The legislation upends any prohibition on the use of “horizontal drilling or hydraulic fracturing for the purpose of oil or gas exploration or development within any county, city, or other political subdivision.” Ordinances prohibiting oil and gas exploration, development and production activities enacted by local governments are repealed.
The legislation also enables persons or companies to petition the Mining and Energy Commission for a hearing if local acts or ordinances are construed in a manner that would prevent oil and gas exploration, development and production. If it makes certain findings, the Commission can preempt local acts.
Shhh! It’s a secret!
Three years ago, when North Carolina was taking its first steps towards hydraulic fracturing, Dr. Vikram Rao, a former Halliburton vice president and then-executive director of the Research Triangle Energy Consortium, told me that so-called “flow-back” – water that returns to the surface after being injected into the shale formations – is steeped in chemicals. Dr. Rao said issues over environmental contamination would be “put to bed” if regulations required full disclosure of the names and relative benignity or toxicity of chemicals used.
North Carolina’s legislation does the exact opposite. It calls upon the Department of Environment and Natural Resources to treat “methods or processes” used in hydraulic fracturing as “confidential information.” The State Geologist is tasked with compiling and maintaining confidential information concerning hydraulic fracturing fluids. While he or she must certify that fluids comply with state and federal law, he or she does not have to identify the fluids and chemicals being injected into the ground.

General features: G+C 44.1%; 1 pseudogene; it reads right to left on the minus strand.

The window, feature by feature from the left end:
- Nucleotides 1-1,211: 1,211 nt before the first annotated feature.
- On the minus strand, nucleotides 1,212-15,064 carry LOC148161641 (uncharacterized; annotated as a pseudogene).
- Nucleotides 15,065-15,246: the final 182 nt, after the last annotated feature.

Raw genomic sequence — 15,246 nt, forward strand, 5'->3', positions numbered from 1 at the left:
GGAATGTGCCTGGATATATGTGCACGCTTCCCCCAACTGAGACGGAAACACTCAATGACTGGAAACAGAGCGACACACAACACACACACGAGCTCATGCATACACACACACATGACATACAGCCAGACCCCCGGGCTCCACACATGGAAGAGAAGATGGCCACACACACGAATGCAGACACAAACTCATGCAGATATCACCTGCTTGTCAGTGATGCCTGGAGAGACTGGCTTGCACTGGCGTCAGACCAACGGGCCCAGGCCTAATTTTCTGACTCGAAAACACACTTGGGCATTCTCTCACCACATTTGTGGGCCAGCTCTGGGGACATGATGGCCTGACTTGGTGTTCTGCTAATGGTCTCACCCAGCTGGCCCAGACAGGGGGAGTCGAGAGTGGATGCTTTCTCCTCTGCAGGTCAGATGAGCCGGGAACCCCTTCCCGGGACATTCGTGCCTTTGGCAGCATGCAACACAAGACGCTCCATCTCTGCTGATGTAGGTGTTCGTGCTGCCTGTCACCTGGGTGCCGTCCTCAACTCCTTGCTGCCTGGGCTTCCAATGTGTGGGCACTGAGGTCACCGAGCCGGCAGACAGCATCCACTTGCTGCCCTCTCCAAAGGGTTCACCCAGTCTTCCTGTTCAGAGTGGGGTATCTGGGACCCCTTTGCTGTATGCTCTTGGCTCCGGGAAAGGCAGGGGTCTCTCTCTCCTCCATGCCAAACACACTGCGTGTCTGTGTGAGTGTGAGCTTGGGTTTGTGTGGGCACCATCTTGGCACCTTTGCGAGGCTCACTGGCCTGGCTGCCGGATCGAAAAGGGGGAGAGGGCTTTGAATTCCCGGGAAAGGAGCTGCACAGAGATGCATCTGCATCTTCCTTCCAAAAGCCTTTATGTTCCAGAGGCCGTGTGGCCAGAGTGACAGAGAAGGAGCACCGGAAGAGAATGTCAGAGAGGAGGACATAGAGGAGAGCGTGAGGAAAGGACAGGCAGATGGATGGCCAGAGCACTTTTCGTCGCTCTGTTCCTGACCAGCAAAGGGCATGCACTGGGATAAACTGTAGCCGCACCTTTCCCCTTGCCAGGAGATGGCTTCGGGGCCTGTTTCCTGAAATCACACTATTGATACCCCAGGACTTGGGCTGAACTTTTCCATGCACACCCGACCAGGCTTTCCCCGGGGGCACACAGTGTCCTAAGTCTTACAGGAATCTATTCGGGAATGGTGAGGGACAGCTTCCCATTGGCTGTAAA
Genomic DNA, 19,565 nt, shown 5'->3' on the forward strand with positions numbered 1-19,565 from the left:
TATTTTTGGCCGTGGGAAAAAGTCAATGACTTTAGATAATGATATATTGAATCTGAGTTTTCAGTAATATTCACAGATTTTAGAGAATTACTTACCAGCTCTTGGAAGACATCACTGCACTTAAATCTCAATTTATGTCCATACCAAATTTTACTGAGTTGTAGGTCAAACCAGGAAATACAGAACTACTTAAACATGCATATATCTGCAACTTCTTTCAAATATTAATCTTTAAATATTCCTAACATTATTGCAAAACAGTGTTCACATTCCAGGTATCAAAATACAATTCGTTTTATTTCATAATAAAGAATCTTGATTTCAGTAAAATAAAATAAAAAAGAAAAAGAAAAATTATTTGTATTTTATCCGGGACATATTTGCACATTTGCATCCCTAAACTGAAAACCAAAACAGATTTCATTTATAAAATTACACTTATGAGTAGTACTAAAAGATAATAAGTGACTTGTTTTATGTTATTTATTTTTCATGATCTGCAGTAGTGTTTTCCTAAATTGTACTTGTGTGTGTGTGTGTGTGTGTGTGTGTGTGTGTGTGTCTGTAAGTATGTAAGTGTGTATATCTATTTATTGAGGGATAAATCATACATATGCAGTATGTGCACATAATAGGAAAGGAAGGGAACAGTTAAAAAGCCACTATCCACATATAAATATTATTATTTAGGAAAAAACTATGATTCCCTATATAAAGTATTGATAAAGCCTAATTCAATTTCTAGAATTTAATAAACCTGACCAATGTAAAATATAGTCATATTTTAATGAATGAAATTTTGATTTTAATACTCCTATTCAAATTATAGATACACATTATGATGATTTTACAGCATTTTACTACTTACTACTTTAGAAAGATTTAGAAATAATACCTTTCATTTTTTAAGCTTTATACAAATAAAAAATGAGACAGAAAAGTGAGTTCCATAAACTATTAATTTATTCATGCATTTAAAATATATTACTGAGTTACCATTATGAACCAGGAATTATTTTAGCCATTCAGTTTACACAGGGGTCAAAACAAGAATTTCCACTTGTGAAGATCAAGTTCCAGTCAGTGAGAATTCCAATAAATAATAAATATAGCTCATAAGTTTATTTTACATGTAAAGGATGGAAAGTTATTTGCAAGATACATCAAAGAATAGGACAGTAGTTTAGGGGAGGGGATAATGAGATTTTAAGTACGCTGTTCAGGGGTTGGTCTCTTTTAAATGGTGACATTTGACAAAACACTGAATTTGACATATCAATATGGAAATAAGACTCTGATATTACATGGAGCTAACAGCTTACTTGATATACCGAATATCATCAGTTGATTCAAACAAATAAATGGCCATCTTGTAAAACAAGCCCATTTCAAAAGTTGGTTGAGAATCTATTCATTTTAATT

You can’t know, even if your life depends on it
Information about chemicals and fracturing methods may only be shared with other state agencies “as needed.” If you get sick and your doctor needs to identify chemicals or fluids to which you were exposed, the company that made you sick may require your doctor to enter into a written confidentiality agreement restricting use of the information and agreeing to, in essence, damages if information contained in the disclosure leaks.
The legislation puts some air between fire chiefs and putting out fires.
If a fire chief needs to know the identity of chemicals causing a fire in his or her jurisdiction, the information can be provided, but the Department of Environment and Natural Resources must notify the owner of the information within twenty-four hours of disclosing it.
Like your doctor, the fire chief must produce a written statement of need and restrict use of information about chemicals “to the emergency purposes indicated in [the] written statement[.]” If the fire chief uses the information for any other purpose, he or she may be subject to legal damages.
Anyone who discloses information about the chemicals or hydraulic fracturing processes shall be guilty of a Class 1 misdemeanor – even your doctor, and even the fire chief.
So what’s the big deal?
Six days after Gov. McCrory signed the North Carolina bill, the Associated Press reported that Ohio was leading a group of states studying human-induced earthquakes. The state recently found a probable link between hydraulic fracturing operations and earthquakes felt in eastern Ohio. That state’s Department of Natural Resources refused to make public its scientific basis for tying the earthquakes to hydraulic fracturing.
Only time will tell if the same tale plays out in North Carolina. If it does, we’ll be the last to know.
So when Carole King next comes to the state and feels the earth moving under her feet, don’t ask her what’s causing it. It’s a secret. And if she tells you, she’s a criminal.
If you, or someone you know, have any questions regarding personal injury claims, please feel free to contact the experienced personal injury attorneys and lawyers in Charlotte, North Carolina at Arnold & Smith, PLLC for a free consultation. Call at 704-370-2828 or click here for additional resources.
Guest Post Written by: Paul Tharp, Esq.
Image Credit: https://flic.kr/p/jKUtPK